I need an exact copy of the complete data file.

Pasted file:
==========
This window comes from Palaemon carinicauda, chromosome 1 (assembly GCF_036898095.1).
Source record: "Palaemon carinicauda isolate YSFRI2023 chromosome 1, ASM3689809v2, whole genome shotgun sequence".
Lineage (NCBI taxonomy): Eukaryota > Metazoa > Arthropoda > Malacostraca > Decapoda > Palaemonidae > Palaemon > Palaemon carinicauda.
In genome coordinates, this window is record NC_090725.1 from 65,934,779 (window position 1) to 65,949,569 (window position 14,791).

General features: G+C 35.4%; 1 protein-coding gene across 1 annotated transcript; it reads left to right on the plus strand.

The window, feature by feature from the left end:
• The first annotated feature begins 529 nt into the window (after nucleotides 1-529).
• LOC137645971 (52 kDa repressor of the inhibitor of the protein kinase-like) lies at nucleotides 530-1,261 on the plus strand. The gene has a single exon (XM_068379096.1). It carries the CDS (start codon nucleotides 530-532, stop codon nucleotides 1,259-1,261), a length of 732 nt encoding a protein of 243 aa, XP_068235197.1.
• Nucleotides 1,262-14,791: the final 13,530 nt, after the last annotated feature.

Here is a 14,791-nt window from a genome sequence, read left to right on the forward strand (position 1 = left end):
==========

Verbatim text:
This window comes from Palaemon carinicauda, chromosome 1 (assembly GCF_036898095.1).
Source record: "Palaemon carinicauda isolate YSFRI2023 chromosome 1, ASM3689809v2, whole genome shotgun sequence".
Lineage (NCBI taxonomy): Eukaryota > Metazoa > Arthropoda > Malacostraca > Decapoda > Palaemonidae > Palaemon > Palaemon carinicauda.
In genome coordinates, this window is record NC_090725.1 from 65,934,779 (window position 1) to 65,949,569 (window position 14,791).

General features: G+C 35.4%; 1 protein-coding gene across 1 annotated transcript; it reads left to right on the plus strand.

The window, feature by feature from the left end:
• The first annotated feature begins 529 nt into the window (after nucleotides 1-529).
• LOC137645971 (52 kDa repressor of the inhibitor of the protein kinase-like) lies at nucleotides 530-1,261 on the plus strand. The gene has a single exon (XM_068379096.1). It carries the CDS (start codon nucleotides 530-532, stop codon nucleotides 1,259-1,261), a length of 732 nt encoding a protein of 243 aa, XP_068235197.1.
• Nucleotides 1,262-14,791: the final 13,530 nt, after the last annotated feature.

Here is a 14,791-nt window from a genome sequence, read left to right on the forward strand (position 1 = left end):